Bahrain says Iran, Hezbollah behind "terror cell"
Published Wednesday, February 20, 2013
Bahrain has accused Iran's Revolutionary Guard and the Lebanese Hezbollah of setting up a militant cell to assassinate public figures in the Gulf Arab kingdom and attack its airport and government buildings.
Bahraini authorities said on Sunday they had arrested eight Bahrainis in the group, with links to Iran, Iraq and Lebanon.
In a statement published by the official Bahrain News Agency late on Tuesday, Bahrain's head of public security said the cell was part of a group called the "Imam Army" which included Bahrainis at home and abroad and members of other nationalities.
It claimed an officer from Iran's Revolutionary guard, codenamed 'Abu Nasser' paid the suspects $80,000 to take photos of 'sensitive locations', and collect information on public figures in the country.
The kingdom, base for the US Navy's Fifth Fleet, has been in political turmoil since protests erupted there in 2011, demanding an end to the Sunni monarchy's political domination and full powers for parliament.
Bahrain has accused Iran of fueling the unrest, an accusation Tehran has consistently denied.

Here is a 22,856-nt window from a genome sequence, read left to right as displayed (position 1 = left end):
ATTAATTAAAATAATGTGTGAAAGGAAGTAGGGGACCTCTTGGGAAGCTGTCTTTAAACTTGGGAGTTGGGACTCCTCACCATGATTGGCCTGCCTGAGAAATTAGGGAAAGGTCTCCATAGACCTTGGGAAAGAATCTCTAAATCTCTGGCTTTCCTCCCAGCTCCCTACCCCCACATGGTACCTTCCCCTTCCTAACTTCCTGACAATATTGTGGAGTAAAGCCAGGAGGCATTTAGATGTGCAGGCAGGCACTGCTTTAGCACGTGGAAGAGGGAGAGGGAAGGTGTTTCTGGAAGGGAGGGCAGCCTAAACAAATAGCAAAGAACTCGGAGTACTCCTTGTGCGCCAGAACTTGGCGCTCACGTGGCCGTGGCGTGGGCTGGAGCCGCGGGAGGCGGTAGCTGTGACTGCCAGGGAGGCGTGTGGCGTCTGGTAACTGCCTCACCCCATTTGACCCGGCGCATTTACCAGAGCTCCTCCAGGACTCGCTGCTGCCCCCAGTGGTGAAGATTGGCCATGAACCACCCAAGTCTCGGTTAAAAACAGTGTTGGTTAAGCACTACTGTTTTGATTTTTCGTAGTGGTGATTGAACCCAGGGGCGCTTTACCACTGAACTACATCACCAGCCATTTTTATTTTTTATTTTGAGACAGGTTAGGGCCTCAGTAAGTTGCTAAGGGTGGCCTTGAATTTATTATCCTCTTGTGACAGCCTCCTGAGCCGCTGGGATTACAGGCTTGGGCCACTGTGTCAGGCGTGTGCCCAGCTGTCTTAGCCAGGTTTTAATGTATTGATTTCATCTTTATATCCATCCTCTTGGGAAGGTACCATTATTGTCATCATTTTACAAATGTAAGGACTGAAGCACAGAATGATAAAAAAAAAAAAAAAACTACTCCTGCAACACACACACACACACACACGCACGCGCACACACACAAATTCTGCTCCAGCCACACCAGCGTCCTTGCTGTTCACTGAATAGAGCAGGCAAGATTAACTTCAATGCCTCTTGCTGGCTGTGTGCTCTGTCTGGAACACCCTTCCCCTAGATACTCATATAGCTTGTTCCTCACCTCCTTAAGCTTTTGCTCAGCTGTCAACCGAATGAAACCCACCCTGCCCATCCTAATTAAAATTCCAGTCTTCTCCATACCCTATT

Authorities also implicated Lebanon's Hezbollah in the alleged "terror cell", claiming that suspects were trained in "Hezbollah facilities" in the Iraqi cities of Karbala and Baghdad. They also traveled to Lebanon and Iran, they said.
"Members trained in use of weapons, explosives including C4, the writing of surveillance reports and the monitoring of targeted persons," said the statement.
The cell's planned targets included the Ministry of Interior and Bahrain International Airport, said General Tareq al-Hassan, who heads the general security agency.
Five of the detainees were arrested in Bahrain and three in Oman, General Hassan said, adding another four Bahrainis were being sought by the authorities.
Hassan said authorities had collected evidence in the form of papers and electronic documents, flashcards, phones, computers, cash and images of bank transactions.
On Monday Ramin Mehmanparast, Iran's foreign ministry spokesman, dismissed Sunday's news of the arrests.
"Unfortunately Bahraini officials are following a mistaken path," Iran's ISNA news agency quoted him as saying.
He said Bahraini officials were "making accusations against various countries including Iran, and they imagine that in this way they can solve the problem they are encountering".
Bahraini authorities have led a sweeping crackdown on dissidents in the wake of a mass popular uprising that erupted in February 2011.
Saudi troops entered Bahrain in March 2011 to help crush the revolt against the Khalifa ruling family, but protests still occur almost daily.
Over 80 people have been killed by riot police, or while in custody, since the uprising began.